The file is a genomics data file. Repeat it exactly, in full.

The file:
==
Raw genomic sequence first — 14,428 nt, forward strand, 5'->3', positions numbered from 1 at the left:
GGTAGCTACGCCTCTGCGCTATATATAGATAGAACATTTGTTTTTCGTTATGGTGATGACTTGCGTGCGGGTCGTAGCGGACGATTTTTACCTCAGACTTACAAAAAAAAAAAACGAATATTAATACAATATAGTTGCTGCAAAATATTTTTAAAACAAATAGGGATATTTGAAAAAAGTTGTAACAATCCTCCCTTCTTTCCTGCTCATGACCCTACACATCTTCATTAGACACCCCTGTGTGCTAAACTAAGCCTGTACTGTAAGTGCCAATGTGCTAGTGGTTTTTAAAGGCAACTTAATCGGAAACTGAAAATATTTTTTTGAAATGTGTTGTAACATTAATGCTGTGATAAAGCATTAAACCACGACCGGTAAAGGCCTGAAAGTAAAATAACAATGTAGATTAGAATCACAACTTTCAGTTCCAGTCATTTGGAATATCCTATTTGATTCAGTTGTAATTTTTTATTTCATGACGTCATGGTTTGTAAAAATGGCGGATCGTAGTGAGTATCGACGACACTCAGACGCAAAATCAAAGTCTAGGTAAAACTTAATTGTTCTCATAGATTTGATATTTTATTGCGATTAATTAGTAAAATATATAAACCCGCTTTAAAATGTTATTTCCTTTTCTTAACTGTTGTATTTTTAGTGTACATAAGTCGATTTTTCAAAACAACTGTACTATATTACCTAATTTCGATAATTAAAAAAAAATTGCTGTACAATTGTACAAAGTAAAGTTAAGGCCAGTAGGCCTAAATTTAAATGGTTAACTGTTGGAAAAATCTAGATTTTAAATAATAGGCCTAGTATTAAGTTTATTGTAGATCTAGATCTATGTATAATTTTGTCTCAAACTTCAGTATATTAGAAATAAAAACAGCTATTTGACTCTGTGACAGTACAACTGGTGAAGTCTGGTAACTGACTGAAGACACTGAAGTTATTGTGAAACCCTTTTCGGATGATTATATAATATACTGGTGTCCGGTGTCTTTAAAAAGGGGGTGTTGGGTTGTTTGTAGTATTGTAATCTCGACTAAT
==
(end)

Raw genomic sequence first — 14,428 nt, forward strand, 5'->3', positions numbered from 1 at the left:
GGTAGCTACGCCTCTGCGCTATATATAGATAGAACATTTGTTTTTCGTTATGGTGATGACTTGCGTGCGGGTCGTAGCGGACGATTTTTACCTCAGACTTACAAAAAAAAAAAACGAATATTAATACAATATAGTTGCTGCAAAATATTTTTAAAACAAATAGGGATATTTGAAAAAAGTTGTAACAATCCTCCCTTCTTTCCTGCTCATGACCCTACACATCTTCATTAGACACCCCTGTGTGCTAAACTAAGCCTGTACTGTAAGTGCCAATGTGCTAGTGGTTTTTAAAGGCAACTTAATCGGAAACTGAAAATATTTTTTTGAAATGTGTTGTAACATTAATGCTGTGATAAAGCATTAAACCACGACCGGTAAAGGCCTGAAAGTAAAATAACAATGTAGATTAGAATCACAACTTTCAGTTCCAGTCATTTGGAATATCCTATTTGATTCAGTTGTAATTTTTTATTTCATGACGTCATGGTTTGTAAAAATGGCGGATCGTAGTGAGTATCGACGACACTCAGACGCAAAATCAAAGTCTAGGTAAAACTTAATTGTTCTCATAGATTTGATATTTTATTGCGATTAATTAGTAAAATATATAAACCCGCTTTAAAATGTTATTTCCTTTTCTTAACTGTTGTATTTTTAGTGTACATAAGTCGATTTTTCAAAACAACTGTACTATATTACCTAATTTCGATAATTAAAAAAAAATTGCTGTACAATTGTACAAAGTAAAGTTAAGGCCAGTAGGCCTAAATTTAAATGGTTAACTGTTGGAAAAATCTAGATTTTAAATAATAGGCCTAGTATTAAGTTTATTGTAGATCTAGATCTATGTATAATTTTGTCTCAAACTTCAGTATATTAGAAATAAAAACAGCTATTTGACTCTGTGACAGTACAACTGGTGAAGTCTGGTAACTGACTGAAGACACTGAAGTTATTGTGAAACCCTTTTCGGATGATTATATAATATACTGGTGTCCGGTGTCTTTAAAAAGGGGGTGTTGGGTTGTTTGTAGTATTGTAATCTCGACTAAT